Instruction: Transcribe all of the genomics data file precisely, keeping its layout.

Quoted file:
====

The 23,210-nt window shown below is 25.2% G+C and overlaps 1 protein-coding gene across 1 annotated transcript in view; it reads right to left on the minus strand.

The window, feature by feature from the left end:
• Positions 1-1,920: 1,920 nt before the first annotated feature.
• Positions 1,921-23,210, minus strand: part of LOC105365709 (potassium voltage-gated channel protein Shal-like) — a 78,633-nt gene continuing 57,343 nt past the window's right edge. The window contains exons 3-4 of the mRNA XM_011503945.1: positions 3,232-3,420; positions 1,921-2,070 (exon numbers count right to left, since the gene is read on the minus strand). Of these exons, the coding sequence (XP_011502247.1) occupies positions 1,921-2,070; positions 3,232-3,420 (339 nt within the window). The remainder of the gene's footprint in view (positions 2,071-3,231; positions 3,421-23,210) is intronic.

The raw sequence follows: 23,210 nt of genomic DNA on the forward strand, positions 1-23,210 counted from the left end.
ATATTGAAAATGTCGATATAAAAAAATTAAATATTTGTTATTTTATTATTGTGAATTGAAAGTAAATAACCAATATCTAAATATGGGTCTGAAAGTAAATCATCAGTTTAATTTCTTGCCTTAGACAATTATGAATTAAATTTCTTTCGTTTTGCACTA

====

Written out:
The 23,210-nt window shown below is 25.2% G+C and overlaps 1 protein-coding gene across 1 annotated transcript in view; it reads right to left on the minus strand.

The window, feature by feature from the left end:
• Positions 1-1,920: 1,920 nt before the first annotated feature.
• Positions 1,921-23,210, minus strand: part of LOC105365709 (potassium voltage-gated channel protein Shal-like) — a 78,633-nt gene continuing 57,343 nt past the window's right edge. The window contains exons 3-4 of the mRNA XM_011503945.1: positions 3,232-3,420; positions 1,921-2,070 (exon numbers count right to left, since the gene is read on the minus strand). Of these exons, the coding sequence (XP_011502247.1) occupies positions 1,921-2,070; positions 3,232-3,420 (339 nt within the window). The remainder of the gene's footprint in view (positions 2,071-3,231; positions 3,421-23,210) is intronic.

The raw sequence follows: 23,210 nt of genomic DNA on the forward strand, positions 1-23,210 counted from the left end.
ATATTGAAAATGTCGATATAAAAAAATTAAATATTTGTTATTTTATTATTGTGAATTGAAAGTAAATAACCAATATCTAAATATGGGTCTGAAAGTAAATCATCAGTTTAATTTCTTGCCTTAGACAATTATGAATTAAATTTCTTTCGTTTTGCACTA